I had just come from another win at the Danish championship over the half distance two weeks prior. So, I showed I was starting to get back to my old level. I was ready and excited to put my neck on the line with winning my first professional international race. I had a good lead-in to the race. I have found that I perform best if I can clear my mind from the triathlon days up to race. So, on the way to Herning, I visited a girl I had started to like. I spent the day with her before moving on to Herning. The day before was spent on the usual things, but unlike many other times, I was not nervous at all. I was just looking forward to running a big race in Denmark.On race morning I warmed up well with some good music. I always do. It brings me into the zone, and I can visualise the race. It started to rain a lot, but I did not really think about it. It is the same for everyone. I was called up as one of the first professional men, the two commentators know me well. So, some funny things were said. The start gun went off and I got a perfect start. I am one of the leaders around the first bend, and therefore avoid the fight. I get out of the water right after the front ones, but with a good distance down to the main group. I am very surprised by my swimming as I have hardly swum all summer due to my bike crash. I quickly rode to the front and took the lead, following the plan I had agreed with my coach before. I came into T2 with 1.5-2min lead. However, I’m afraid chasers pick me off all the way, as I certainly did not think I had done well in the race. Eventually, though, I can see that they’re having a hard time getting it. I run across the finish line in first place. Something I have always dreamed of. I immediately start thinking back to two months before where everything was bad. I am moved by the situation. Especially when I see my father. My family has always been there for me, and I could not imagine that I would have come this far in the sport without them. I really enjoyed the rest of the day. Especially the car trip from Herning back to Copenhagen. Nothing special happened, but I sat for the first time with a feeling in my body that everything was going my way right now, and I was proud of myself.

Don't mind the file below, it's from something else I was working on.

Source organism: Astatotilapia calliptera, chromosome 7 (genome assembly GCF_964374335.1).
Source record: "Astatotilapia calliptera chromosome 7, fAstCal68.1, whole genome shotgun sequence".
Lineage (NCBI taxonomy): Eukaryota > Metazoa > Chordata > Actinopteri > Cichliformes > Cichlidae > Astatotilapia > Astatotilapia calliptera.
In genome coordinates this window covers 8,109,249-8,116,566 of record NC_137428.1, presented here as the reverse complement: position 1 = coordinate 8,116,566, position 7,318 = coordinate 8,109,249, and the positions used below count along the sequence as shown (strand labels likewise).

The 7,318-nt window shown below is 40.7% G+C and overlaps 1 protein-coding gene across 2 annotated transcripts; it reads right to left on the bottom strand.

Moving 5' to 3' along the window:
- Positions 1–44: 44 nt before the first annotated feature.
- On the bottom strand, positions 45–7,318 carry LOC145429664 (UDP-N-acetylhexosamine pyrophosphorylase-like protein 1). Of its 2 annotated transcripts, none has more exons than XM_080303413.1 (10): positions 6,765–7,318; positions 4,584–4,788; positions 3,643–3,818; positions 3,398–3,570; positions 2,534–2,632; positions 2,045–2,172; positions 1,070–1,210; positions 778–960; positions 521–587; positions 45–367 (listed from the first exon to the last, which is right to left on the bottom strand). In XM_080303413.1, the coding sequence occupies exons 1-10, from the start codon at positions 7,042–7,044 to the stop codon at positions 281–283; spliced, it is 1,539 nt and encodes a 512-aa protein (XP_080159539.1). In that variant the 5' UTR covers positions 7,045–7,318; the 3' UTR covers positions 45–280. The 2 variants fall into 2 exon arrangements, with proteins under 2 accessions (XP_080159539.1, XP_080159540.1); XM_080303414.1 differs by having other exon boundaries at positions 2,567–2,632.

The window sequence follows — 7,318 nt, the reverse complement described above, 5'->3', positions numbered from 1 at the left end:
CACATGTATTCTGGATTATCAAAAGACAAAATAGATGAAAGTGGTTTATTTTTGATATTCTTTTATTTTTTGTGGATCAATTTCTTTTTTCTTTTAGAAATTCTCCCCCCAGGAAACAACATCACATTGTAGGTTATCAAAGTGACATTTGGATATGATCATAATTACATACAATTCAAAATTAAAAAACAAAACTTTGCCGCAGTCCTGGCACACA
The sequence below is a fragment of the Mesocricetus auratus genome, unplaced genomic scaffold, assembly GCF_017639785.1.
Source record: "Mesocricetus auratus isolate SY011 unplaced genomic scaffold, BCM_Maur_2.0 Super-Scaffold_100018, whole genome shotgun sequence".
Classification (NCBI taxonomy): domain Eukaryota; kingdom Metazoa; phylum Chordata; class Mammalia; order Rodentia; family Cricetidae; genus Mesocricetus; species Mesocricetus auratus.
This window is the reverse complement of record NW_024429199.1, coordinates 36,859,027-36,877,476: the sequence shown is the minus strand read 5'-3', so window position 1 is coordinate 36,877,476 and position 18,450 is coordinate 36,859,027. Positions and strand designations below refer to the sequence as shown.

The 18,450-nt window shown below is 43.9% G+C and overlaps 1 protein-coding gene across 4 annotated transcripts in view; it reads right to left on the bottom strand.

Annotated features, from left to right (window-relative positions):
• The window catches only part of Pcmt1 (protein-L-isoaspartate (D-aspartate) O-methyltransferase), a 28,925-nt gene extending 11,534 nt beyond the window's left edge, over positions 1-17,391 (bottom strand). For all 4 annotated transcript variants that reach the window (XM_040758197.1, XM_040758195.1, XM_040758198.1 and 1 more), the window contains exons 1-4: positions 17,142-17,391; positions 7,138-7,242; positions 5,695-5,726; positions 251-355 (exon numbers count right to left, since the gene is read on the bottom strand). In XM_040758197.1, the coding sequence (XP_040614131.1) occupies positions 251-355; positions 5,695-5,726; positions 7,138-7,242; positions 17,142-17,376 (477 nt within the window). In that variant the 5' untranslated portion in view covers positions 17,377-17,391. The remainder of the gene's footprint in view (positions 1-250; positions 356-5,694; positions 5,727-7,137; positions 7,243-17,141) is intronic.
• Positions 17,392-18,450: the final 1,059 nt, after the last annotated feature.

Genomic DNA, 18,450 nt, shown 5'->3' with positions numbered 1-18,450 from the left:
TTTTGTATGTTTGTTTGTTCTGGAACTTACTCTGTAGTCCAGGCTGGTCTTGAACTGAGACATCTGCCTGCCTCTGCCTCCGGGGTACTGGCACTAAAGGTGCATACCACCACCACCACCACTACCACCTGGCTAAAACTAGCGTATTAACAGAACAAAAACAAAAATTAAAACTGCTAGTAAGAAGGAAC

This spring should have contained quite a few races, but unfortunately you had a terrible crash in your first race this season. How are you feeling and what will you do move forward?
Unfortunately, I had a very unfortunate episode with a motorcycle for this year’s first competition. Which caused me to lose consciousness for a very long time, got a concussion, and my face does not quite look like itself anymore. I had otherwise had a good winter training, where I had been south most of the time. The shape was good. Almost too good to be true. I therefore had really high expectations for the start of 2022. However, they were quickly ruined by a very unfortunate crash. First of all, I’m just happy to be sitting here today. I could have been paralysed or in the worst case, I could have died. However, I therefore see the crash as if I was “lucky”. I have had a week without any training, huge headaches, and generally a great discomfort in the body. I must honestly admit that I have been very sad. Many of the same thoughts as last summer have popped up and I feel incompetent and indifferent. There is not far from feeling like a rock star to a person who is most definitely not a rock star. I use a lot of the knowledge and experience from last summer and talk to some people who I know can help me get back on track again. It will probably take some time to get back to training and get the spirit back. However, I am 100% sure that it will probably come! I have a race to defend this summer in Herning!
With only a few months left to this year’s edition of Garmin Challenge Herning, which tips and tricks would you highlight for our readers and athletes racing this summer?
First and foremost, it’s about getting trained continuously. You do not have to do hero workouts every day. It is more important that you can train every week leading up to the race than getting injured. In addition, I would recommend watching what the professionals are doing on their bike. You do not have to buy expensive equipment. If you can sit right, then you can pick up a lot of time! Otherwise, it’s just a matter of enjoying the process, both the good and the bad days. From what I have learned, you learn an incredible amount from the bad days. I have a saying that goes, “Believe in the highs. Accept the lows”. What is meant by this is that one must dream big about the good things, but one must also be good at accepting the bad days, to achieve the good things in life.